Robes rise up for Soprano Phoenix tour
Wednesday, 12 June 2019
robe-soprano-tour-2019-sop051639309Soprano is currently touring French-speaking Europe (photo: Louise Stickland)
Europe - Saïd M’Roumbaba, better known by his stage name Soprano, combines music, politics and urban poetry with edginess, meaning, accessibility and superlative showmanship. His live shows are selling out and he is currently touring French-speaking Europe.
Young French lighting designer Victorien Cayzeele is an integral part of the creative team bringing the Phoenix touring show to life, a task he is doing spectacularly with the help of around 150 Robe moving lights which are at the core of an innovative and emotive visual experience.
Victorien has worked with the artist for six years, each tour seeing the shows getting bigger and bigger as Soprano’s influence and popularity grows. The 2019 touring schedule is action packed with a mix of own shows - including five stadiums in September - and festival headline slots as well as over 40 arena gigs.
Soprano’s reputation as a live performer and the special connection he has with audiences is also fuelling the demand for concerts.
When they decided on five large moving and tracking 10mm mesh LED screens with 80% transparency as the essential digital scenery and stage architecture, this presented some unique challenges for Victorien.
The all-axes tracking system - up / down, onstage / offstage and left and right - meant a roof filled with tracking trolleys and motors.
Before he’d even drawn a light on the plot, the team went through a series of essential screen moves and plotted each song in terms of the stage dynamics, which then dictated the exact positioning of the automation components.
“It was a very exciting and inspirational way to work” says Victorien, who enjoys being part of a creative team and the vibrant workflow that results from this scenario, with everyone bouncing ideas and synergies.
The total Robe counts are 55 x Spiider LED wash beams, 14 x BMFL Blades, 56 x LEDBeam 150s, 26 x MegaPointes and four BMFL Spots which are part of a RoboSpot system. Twenty four of the Spiiders are on the six side trusses, four per truss.
Some of the LEDBeam 150s are integrated into the video wall, along the top frames mounted on special brackets, together with some strobes and moving LED battens.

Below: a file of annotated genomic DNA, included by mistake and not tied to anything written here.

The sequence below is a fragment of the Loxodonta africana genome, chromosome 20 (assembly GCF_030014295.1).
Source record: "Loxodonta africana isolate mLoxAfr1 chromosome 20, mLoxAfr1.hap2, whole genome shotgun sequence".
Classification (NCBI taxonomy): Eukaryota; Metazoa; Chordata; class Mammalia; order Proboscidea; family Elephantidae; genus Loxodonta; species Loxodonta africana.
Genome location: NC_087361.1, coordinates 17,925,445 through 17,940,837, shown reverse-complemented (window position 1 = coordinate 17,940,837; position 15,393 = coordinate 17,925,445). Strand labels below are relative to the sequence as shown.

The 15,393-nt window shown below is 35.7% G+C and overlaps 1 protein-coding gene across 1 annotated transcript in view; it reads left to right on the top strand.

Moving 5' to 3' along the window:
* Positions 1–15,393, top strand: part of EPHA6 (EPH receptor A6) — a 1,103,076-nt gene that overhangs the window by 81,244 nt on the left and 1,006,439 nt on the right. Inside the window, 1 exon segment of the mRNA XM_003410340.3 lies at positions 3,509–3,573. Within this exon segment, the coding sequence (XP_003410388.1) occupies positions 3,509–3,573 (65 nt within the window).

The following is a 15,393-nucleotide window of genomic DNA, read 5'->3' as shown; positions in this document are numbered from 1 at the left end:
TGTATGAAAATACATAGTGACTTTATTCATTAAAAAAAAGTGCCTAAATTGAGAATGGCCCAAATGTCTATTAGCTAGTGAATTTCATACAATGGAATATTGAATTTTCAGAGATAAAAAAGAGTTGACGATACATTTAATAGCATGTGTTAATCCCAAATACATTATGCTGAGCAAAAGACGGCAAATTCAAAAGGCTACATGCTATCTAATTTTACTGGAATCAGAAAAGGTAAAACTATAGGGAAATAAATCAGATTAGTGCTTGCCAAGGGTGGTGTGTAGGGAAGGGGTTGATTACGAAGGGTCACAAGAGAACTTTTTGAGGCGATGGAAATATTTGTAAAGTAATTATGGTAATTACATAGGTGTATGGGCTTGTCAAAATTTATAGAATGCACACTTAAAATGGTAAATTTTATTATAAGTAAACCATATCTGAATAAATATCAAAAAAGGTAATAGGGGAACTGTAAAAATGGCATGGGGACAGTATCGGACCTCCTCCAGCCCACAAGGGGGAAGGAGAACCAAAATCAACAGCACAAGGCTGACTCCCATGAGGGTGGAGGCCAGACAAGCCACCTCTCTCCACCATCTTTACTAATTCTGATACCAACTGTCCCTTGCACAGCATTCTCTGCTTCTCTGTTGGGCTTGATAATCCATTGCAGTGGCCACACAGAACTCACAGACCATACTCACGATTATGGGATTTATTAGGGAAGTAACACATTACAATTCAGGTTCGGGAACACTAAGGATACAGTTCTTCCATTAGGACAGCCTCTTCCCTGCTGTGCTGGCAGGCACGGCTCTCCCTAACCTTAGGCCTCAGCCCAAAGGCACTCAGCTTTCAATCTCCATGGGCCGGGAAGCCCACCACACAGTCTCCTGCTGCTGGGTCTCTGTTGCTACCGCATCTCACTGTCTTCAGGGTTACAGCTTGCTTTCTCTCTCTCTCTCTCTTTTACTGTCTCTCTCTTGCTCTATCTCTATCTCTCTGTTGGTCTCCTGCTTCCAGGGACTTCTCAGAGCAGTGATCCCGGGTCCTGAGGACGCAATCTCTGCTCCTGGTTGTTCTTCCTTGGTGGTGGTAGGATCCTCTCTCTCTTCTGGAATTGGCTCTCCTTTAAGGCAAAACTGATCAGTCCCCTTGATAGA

Each of the seven small trusses are loaded with a BMFL Blade, a Spiider, a MegaPointe and a strobe. The front truss is loaded with four of the BMFL Blades, four BMFL Spots and MotionCameras being controlled by three RoboSpot BaseStations, eight MegaPointes, eight Spiiders and six LED strobes.
Upstage on the floor is a line of 18 moving LED battens and six MegaPointes. There are more LEDBeam 150s in ‘planter’ cases along the front of the stage and more moving LED battens on the top step of the set.
Behind the video screens is a scaffolding structure which houses the DJ and the multi-instrumentalist who are backing Soprano on level two, with additional fixtures rigged on the structure to light them. (The central video wall of the five is ground supported - only the four side pieces and roof fly/track.)
The four BMFL follow spots are controlled via three RoboSpot BaseStations located side stage. Victorien loves these for the “discreet and dynamic” spotting opportunities. “
Victorien programmed the show assisted by lighting colleague Matthieu Patriarca, with a third operator, Romain Fior taking care of the video programming during the prep period and first month of the tour.
On the road he runs all the lighting himself utilising a grandMA3 with grandMA2 software which also triggers the playback video cues - via the SMODE server - through the console. Around 70% of the show is run from timecode from DJ Majide Mazari’s Ableton session which shares the signals for video, lighting and automation.
All the lighting and audio - a d&b audiotechnik GSL system - is supplied from Dushow, and the video is delivered by one of their partner companies, Alabama. The impressive video content was created by Paris based Cutback Live and automation comes from Canadian company Show Distribution via MASH, also part of the Dushow group.
(Jim Evans)

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